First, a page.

POTOMAC COACH LINES, INC. The company had its beginnings with Robert L. Emery, Jr. in Martinsburg, West Virginia, who founded Emery’s Motor Coach Lines, Inc. I don’t know the date of the company’s founding, but certainly it was flourishing in the 1940s. At some point in the late 1940s the company had joined the National Trailways Bus System as Metropolitan Trailways. By 1949 the company was in deep financial trouble. In October 1949 the Mellon National Bank & Trust Company of Pittsburgh, Pennsylvania foreclosed. On Friday, October 28, 1949, at 10 a.m., the bank forced a public sale at the door of the Berkley County, West Virginia courthouse. Everything was for sale: “Together with all rights, franchise permits, certificates of public conveyance and good-will owned by the said Robert L. Emery, Jr., an individual doing business as Emery’s Motor Coach Lines and Emery’s Motor Coach Lines, Inc. a Corporation.” The sale listed 30 buses, the oldest being a 1935 Yellow Coach and the most recent being Fexible coaches from the 1940, including two 1948 coaches. The details of the sale were revealed in a November 21, 1949, Hagerstown, Maryland, newspaper article, which reported that Francis H. Urner, an official of the Potomac Coach Lines, Inc., Jack A. Bowers, the president of the company, Fred Lillard, the manager and Paul Smith, supervisor, acknowledged that the “new company” was having financial difficulties. The article also revealed that Robert L. Emery had been given a 30-day option to repurchase his bus line at the same price Potomac Coach Lines paid Mellon National Bank, which was $20,000 cash. Apparently Potomac Coach Lines was a new company, founded in 1949 with the purchase of Emery’s bus line. My guess is that Emery never exercised his option to repurchase, since in December 1951, he sued Mellon National Bank and Trust Company for money, he claimed, the company failed to pay him after the sale of his business. In 1954 Potomac Coach Lines was operating 18 buses over 350 route miles and served Hagerstown, Smithburg, Frederick, Maryland and Winchester, Virginia.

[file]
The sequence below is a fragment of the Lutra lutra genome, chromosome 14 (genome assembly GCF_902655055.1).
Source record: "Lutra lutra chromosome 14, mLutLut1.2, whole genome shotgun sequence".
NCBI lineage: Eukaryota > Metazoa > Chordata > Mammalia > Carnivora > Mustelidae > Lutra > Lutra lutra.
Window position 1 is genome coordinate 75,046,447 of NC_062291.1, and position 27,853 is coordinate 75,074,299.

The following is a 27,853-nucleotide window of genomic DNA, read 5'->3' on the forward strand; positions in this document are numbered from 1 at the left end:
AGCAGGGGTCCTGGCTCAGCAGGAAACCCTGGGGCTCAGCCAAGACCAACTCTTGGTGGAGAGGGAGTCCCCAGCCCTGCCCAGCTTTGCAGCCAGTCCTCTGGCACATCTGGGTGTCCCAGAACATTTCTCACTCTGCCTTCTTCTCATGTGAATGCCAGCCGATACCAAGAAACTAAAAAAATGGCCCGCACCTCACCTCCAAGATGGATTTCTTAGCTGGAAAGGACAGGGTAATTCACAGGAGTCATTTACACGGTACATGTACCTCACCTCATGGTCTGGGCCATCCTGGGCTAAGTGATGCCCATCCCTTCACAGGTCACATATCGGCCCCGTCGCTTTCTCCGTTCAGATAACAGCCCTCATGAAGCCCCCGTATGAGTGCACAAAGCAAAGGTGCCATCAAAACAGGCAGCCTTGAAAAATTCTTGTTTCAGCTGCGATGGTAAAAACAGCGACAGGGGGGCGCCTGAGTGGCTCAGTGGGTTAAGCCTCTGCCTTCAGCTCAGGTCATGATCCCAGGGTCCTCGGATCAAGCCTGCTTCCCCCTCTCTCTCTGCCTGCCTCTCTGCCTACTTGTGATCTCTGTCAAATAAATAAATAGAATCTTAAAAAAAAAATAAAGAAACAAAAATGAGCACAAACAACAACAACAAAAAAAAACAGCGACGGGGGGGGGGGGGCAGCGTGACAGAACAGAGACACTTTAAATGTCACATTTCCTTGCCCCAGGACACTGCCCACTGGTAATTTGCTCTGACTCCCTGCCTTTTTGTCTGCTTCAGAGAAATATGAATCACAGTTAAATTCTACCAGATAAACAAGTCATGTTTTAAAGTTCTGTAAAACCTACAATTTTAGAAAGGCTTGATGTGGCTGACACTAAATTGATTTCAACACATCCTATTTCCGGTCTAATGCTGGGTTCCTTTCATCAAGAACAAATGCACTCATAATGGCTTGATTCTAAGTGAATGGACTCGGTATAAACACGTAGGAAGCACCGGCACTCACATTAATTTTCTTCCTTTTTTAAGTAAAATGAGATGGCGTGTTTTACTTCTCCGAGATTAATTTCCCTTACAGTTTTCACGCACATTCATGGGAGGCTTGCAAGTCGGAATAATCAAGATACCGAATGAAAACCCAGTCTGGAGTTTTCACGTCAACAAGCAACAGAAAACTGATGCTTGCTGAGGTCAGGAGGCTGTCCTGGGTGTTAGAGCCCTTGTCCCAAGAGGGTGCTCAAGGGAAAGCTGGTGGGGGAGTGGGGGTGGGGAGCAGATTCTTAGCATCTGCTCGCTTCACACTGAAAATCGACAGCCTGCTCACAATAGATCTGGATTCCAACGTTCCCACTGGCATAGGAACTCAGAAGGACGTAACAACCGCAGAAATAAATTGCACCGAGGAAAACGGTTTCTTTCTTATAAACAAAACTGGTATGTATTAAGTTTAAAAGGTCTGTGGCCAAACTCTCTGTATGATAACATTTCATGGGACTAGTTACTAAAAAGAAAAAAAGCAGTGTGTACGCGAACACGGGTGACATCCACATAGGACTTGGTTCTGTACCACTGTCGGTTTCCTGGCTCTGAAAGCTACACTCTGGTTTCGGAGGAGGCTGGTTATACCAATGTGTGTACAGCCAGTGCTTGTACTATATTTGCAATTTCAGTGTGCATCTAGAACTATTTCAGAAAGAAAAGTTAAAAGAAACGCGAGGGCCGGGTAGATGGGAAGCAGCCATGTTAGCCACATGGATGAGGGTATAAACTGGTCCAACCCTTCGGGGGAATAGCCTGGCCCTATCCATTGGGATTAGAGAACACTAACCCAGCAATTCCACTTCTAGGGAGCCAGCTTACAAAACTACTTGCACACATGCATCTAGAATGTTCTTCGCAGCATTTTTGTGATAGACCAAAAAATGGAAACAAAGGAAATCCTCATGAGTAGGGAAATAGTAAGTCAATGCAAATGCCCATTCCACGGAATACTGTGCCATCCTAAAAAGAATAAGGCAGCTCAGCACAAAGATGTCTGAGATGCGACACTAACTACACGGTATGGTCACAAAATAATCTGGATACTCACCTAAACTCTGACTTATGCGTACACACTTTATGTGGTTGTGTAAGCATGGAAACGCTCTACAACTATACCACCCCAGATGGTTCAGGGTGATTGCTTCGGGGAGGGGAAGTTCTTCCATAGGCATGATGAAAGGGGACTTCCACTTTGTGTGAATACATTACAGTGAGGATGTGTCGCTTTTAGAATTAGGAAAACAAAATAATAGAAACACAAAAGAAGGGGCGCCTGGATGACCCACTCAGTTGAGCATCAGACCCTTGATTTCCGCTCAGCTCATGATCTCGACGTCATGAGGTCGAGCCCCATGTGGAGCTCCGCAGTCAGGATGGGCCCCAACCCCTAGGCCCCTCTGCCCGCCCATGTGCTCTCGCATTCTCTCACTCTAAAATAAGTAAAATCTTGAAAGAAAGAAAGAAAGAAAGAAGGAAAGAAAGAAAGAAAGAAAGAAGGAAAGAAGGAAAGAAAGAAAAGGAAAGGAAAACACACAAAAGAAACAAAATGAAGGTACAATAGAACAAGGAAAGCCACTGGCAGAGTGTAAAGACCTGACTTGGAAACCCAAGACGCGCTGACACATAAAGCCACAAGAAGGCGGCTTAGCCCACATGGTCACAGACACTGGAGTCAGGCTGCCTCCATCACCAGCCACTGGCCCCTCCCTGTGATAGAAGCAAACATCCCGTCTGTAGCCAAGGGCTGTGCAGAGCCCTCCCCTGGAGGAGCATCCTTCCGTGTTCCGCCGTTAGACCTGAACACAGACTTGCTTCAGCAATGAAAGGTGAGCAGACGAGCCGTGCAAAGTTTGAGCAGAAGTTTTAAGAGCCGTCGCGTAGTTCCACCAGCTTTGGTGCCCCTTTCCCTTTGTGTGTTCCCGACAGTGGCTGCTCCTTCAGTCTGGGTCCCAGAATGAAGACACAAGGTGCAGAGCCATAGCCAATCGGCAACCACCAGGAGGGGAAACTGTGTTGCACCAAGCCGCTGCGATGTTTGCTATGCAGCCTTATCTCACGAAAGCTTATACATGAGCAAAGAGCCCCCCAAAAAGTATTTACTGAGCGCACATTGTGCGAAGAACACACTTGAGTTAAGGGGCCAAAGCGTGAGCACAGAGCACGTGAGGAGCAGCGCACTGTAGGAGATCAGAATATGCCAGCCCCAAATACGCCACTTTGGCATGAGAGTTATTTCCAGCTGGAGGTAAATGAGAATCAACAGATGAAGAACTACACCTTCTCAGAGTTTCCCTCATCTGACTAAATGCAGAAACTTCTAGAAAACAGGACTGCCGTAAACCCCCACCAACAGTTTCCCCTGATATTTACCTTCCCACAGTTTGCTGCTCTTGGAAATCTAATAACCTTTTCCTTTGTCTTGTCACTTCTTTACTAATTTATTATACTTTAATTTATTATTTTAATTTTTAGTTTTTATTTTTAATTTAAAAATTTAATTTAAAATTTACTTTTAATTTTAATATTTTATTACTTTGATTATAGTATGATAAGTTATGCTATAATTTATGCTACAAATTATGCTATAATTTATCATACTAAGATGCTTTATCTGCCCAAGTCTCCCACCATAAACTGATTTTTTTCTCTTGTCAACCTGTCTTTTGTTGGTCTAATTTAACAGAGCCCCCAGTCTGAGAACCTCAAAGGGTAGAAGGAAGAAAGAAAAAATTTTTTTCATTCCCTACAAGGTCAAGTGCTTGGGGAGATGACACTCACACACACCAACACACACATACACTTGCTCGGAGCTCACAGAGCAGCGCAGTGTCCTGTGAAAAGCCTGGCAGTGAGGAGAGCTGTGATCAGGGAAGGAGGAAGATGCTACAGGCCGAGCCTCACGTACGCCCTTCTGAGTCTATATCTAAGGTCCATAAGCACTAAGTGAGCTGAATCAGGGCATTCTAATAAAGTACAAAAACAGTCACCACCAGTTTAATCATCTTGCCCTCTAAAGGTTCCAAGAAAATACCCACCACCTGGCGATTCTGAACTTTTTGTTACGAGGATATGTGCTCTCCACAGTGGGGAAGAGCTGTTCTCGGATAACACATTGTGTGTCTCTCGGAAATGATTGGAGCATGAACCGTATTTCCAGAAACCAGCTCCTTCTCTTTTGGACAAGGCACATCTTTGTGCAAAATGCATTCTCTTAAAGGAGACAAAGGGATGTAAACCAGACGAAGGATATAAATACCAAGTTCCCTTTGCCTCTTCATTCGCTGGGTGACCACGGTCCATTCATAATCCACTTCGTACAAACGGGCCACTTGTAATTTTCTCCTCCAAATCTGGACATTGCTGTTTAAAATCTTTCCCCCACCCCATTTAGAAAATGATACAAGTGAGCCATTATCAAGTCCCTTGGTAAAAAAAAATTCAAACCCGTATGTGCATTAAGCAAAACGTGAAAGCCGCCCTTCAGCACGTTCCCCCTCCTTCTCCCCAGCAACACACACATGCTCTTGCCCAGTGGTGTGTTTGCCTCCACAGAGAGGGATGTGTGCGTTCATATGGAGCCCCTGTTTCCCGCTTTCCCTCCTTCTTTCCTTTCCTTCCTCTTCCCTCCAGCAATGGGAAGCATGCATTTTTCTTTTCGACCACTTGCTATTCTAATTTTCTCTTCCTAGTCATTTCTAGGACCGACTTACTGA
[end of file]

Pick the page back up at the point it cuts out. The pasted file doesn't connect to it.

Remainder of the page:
P. E. CO. BUS / POTOMAC EDISON COMPANY In 1922 Hagerstown & Frederick Railway of central Maryland became the Potomac Public Service Company (PPSC). The following year, the PPSC absorbed the Cumberland utility known as the Potomac Edison Company (PEC), which included the Cumberland & Westernport Electric Railway, and applied its name to the entire operation. In 1923 the Blue Ridge Lines, which had been created by Potomac Public Service Company that year to supplement its trolley service, was used by Potomac Edison Company to provide vital bus services over railroad routes that were no longer profitable. It ran from New York to Ohio, and South to Georgia and Florida. In 1931 PEC put together a consortium comprising the Blue Ridge Transportation Company, a corporation, White Star Lines, Inc., and Penn Bus Company, a corporation, using the trade name of, “Blue Ridge Lines” (also known as the Blue Ridge System). The back of a 1936 post card, which was postmarked Canton, Ohio, and featured a Blue Ridge Lines bus, read: “Blue Ridge Lines a wide spread of territory between Cleveland, Ohio, Baltimore, Md., and Washington, D.C.” Although PEC operated the Blue Ridge Lines, it maintained a fleet of buses under its own name. In 1946 the company operated 65 buses over 265.8 route miles, and it’s president, R. Paul Smith, controlled both companies—as well as Penn Bus Company, which ran 38 buses over 343 route miles, and White Star Lines. A. F. McDonald was general manager of all four companies. The badge was manufactured by W&M Co., Newark, NJ., and measures 1¾” x 2¼” with two threaded posts.